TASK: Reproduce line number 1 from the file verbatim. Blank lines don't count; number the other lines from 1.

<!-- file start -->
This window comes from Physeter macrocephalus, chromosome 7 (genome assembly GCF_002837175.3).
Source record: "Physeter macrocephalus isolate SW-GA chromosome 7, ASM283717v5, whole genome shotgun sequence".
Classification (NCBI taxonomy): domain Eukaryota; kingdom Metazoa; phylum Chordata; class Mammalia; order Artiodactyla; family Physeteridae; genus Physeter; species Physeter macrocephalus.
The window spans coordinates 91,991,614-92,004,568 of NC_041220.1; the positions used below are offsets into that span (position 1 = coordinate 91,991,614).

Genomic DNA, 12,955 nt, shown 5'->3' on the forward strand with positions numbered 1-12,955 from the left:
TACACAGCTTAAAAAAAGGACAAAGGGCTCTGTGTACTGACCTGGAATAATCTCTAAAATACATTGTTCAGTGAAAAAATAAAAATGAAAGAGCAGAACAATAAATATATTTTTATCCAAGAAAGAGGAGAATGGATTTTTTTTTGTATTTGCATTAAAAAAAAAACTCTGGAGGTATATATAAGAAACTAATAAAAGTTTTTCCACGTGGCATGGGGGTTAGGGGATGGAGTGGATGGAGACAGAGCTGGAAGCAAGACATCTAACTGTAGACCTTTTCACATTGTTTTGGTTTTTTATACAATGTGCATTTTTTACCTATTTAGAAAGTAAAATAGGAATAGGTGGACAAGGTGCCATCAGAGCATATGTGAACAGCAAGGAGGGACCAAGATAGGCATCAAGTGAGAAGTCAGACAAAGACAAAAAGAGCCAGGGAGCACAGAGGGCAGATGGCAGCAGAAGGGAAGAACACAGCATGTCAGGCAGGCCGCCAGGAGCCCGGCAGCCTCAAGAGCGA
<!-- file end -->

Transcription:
This window comes from Physeter macrocephalus, chromosome 7 (genome assembly GCF_002837175.3).